Does the word “keg” bring to mind raucous frat parties? Tailgating?

How about chardonnay?

Yes, the pinky-up crowd is discovering the joy of kegs too—only rather than foamy, frothy beer, they’re getting glasses of their favourite vino.

Wine in kegs isn’t new—it’s common in Europe—but it’s just starting to catch on in the North American market. Two companies at opposite ends of the US, Free Flow Wines in California and the New York-based Gotham Project, have started kegging up wines for restaurants, and, judging from the attention from worthies like the Wine Spectator and Food and Wine, things are only going to heat up from here.

That’s because there are many, many benefits to serving wine from kegs, rather than bottles.

The first, and possibly the most significant for restaurateurs, is taste and freshness. Traditional bottling exposes wine to oxygen, which is important for higher-end wines that are meant to age before being consumed. Most of the wine in restaurants, though, is meant to be drunk right away—which means the less oxidation, the better, especially as bottles may sit open for days before being finished. Kegs use argon or nitrogen gas to protect wine from oxygen, meaning that the last glass is just a fresh-tasting as the first, even in a keg that’s tapped often.

Beyond the taste, though, serving wine from kegs reduces a huge amount of waste, especially for restaurants who aren’t able to recycle their bottles. According to Food and Wine, 80% of wine sold in US restaurants is by the glass, which adds up to about 60 million bottles a year. Kegs, which are reusable and hold the equivalent of up to 26 bottles of wine, could divert a significant amount of waste from landfills.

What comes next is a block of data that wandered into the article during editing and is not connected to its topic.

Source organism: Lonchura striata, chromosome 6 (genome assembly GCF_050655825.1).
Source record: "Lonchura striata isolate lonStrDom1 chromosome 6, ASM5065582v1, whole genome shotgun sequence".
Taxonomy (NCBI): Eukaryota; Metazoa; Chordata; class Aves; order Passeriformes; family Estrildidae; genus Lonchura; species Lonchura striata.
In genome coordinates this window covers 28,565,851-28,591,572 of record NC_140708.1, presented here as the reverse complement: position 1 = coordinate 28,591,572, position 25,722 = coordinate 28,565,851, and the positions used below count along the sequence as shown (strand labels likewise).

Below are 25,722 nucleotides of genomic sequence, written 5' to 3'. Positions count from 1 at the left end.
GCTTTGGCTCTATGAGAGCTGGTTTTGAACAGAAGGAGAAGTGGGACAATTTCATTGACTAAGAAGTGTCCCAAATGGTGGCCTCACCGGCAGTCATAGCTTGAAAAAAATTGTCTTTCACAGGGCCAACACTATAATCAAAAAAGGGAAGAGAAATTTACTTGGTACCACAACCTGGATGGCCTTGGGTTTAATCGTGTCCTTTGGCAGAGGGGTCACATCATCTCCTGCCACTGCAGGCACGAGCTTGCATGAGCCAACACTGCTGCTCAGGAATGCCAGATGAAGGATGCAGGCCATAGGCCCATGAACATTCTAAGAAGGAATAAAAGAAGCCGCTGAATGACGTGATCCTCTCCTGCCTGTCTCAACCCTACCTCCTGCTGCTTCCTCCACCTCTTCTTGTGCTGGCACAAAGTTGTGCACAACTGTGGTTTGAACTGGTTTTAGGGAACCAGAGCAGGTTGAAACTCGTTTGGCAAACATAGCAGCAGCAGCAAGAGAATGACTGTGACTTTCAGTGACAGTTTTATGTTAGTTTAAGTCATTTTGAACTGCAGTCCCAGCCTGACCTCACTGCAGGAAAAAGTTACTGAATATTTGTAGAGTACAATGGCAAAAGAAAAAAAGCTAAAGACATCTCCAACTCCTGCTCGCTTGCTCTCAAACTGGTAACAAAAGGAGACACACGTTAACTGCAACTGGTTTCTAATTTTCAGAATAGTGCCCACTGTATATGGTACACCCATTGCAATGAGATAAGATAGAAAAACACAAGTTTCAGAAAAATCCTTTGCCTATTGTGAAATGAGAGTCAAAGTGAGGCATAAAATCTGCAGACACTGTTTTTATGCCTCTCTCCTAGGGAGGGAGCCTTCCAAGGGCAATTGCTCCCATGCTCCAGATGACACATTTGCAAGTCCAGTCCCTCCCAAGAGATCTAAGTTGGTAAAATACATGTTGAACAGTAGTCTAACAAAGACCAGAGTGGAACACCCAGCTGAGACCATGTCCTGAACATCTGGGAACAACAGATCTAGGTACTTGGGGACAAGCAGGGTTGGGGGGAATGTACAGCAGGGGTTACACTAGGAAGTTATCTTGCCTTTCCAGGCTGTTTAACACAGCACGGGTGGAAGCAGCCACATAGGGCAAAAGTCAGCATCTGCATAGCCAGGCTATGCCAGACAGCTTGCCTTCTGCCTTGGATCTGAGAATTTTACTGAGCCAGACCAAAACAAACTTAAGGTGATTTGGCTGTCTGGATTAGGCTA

Then there’s the cost advantage. Bottles, corks, and labels all add to the cost of bottles. Bottles are heavier than kegs, which means they cost more to transport. Because of the reduced costs, kegs can often cost up to 25% less than the same quantity of wine bottled—significant savings to restaurants, whose profit is often largely made on alcohol sales.

Finally, using kegs allows restaurants to have a little flexibility in how they serve wine—small tasting glasses are suddenly more economical, and large parties can order carafes rather than a bottle.

Now, serving kegged wine isn’t quite as simple as tapping a keg and pumping a tap. The Gotham Project recommends that any fittings that come into contact with the wine be 304 stainless steel (as opposed to the 303 steel that’s standard with beer kegs), with the shortest lines possible and specific barrier tubing used. That being said, the initial costs of retrofitting a traditional beer keg system can be realized through other savings.

With tetra packs and screw-top bottles becoming more popular among home wine drinkers, it’s obvious that consumers are starting to accept wine packaged in non-conventional ways. Are kegs the next obvious step?

What do you think? Would your patrons go for kegged wine? Leave your thoughts in the comments section.

Image credit: isante_magazine